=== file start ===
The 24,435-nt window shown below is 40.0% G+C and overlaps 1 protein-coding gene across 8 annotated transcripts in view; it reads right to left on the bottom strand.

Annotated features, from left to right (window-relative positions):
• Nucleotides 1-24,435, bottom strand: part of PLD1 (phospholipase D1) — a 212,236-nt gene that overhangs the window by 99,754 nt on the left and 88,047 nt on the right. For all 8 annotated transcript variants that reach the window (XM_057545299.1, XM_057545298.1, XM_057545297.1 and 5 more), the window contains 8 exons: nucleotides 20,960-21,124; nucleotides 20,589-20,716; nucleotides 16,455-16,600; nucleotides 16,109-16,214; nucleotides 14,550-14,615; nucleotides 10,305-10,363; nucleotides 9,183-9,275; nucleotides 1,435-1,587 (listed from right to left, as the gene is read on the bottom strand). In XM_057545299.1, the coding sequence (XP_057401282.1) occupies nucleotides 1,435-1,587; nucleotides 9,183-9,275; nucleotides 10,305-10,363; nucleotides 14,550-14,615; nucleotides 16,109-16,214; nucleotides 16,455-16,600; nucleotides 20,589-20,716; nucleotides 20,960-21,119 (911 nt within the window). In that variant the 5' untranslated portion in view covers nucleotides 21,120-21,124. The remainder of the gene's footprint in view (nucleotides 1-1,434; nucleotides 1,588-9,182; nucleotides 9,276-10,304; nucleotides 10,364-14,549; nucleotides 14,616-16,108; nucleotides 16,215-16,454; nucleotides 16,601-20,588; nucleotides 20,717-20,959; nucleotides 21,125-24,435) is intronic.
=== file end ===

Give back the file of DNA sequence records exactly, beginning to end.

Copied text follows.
The 24,435-nt window shown below is 40.0% G+C and overlaps 1 protein-coding gene across 8 annotated transcripts in view; it reads right to left on the bottom strand.

Annotated features, from left to right (window-relative positions):
• Nucleotides 1-24,435, bottom strand: part of PLD1 (phospholipase D1) — a 212,236-nt gene that overhangs the window by 99,754 nt on the left and 88,047 nt on the right. For all 8 annotated transcript variants that reach the window (XM_057545299.1, XM_057545298.1, XM_057545297.1 and 5 more), the window contains 8 exons: nucleotides 20,960-21,124; nucleotides 20,589-20,716; nucleotides 16,455-16,600; nucleotides 16,109-16,214; nucleotides 14,550-14,615; nucleotides 10,305-10,363; nucleotides 9,183-9,275; nucleotides 1,435-1,587 (listed from right to left, as the gene is read on the bottom strand). In XM_057545299.1, the coding sequence (XP_057401282.1) occupies nucleotides 1,435-1,587; nucleotides 9,183-9,275; nucleotides 10,305-10,363; nucleotides 14,550-14,615; nucleotides 16,109-16,214; nucleotides 16,455-16,600; nucleotides 20,589-20,716; nucleotides 20,960-21,119 (911 nt within the window). In that variant the 5' untranslated portion in view covers nucleotides 21,120-21,124. The remainder of the gene's footprint in view (nucleotides 1-1,434; nucleotides 1,588-9,182; nucleotides 9,276-10,304; nucleotides 10,364-14,549; nucleotides 14,616-16,108; nucleotides 16,215-16,454; nucleotides 16,601-20,588; nucleotides 20,717-20,959; nucleotides 21,125-24,435) is intronic.